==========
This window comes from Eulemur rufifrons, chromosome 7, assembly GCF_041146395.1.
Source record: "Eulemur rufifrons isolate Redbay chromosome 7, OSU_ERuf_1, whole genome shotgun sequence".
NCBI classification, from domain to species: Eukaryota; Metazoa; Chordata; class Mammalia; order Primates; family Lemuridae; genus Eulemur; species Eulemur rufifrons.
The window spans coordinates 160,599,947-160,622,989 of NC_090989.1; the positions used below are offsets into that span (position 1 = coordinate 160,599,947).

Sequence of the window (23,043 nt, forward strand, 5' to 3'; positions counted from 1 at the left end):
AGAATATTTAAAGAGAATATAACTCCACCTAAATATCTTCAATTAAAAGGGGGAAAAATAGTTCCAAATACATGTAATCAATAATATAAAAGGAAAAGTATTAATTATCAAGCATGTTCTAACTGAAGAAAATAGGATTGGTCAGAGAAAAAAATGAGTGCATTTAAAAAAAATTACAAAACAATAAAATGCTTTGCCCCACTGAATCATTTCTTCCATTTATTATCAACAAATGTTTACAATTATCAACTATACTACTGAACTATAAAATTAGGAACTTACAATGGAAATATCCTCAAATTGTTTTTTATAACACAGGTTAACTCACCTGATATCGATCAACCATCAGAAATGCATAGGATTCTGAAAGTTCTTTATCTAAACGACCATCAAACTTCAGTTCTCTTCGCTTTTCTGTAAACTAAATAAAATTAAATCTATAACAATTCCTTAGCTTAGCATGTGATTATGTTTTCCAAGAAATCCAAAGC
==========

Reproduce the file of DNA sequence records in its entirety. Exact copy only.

This window comes from Eulemur rufifrons, chromosome 7, assembly GCF_041146395.1.
Source record: "Eulemur rufifrons isolate Redbay chromosome 7, OSU_ERuf_1, whole genome shotgun sequence".
NCBI classification, from domain to species: Eukaryota; Metazoa; Chordata; class Mammalia; order Primates; family Lemuridae; genus Eulemur; species Eulemur rufifrons.
The window spans coordinates 160,599,947-160,622,989 of NC_090989.1; the positions used below are offsets into that span (position 1 = coordinate 160,599,947).

Sequence of the window (23,043 nt, forward strand, 5' to 3'; positions counted from 1 at the left end):
AGAATATTTAAAGAGAATATAACTCCACCTAAATATCTTCAATTAAAAGGGGGAAAAATAGTTCCAAATACATGTAATCAATAATATAAAAGGAAAAGTATTAATTATCAAGCATGTTCTAACTGAAGAAAATAGGATTGGTCAGAGAAAAAAATGAGTGCATTTAAAAAAAATTACAAAACAATAAAATGCTTTGCCCCACTGAATCATTTCTTCCATTTATTATCAACAAATGTTTACAATTATCAACTATACTACTGAACTATAAAATTAGGAACTTACAATGGAAATATCCTCAAATTGTTTTTTATAACACAGGTTAACTCACCTGATATCGATCAACCATCAGAAATGCATAGGATTCTGAAAGTTCTTTATCTAAACGACCATCAAACTTCAGTTCTCTTCGCTTTTCTGTAAACTAAATAAAATTAAATCTATAACAATTCCTTAGCTTAGCATGTGATTATGTTTTCCAAGAAATCCAAAGC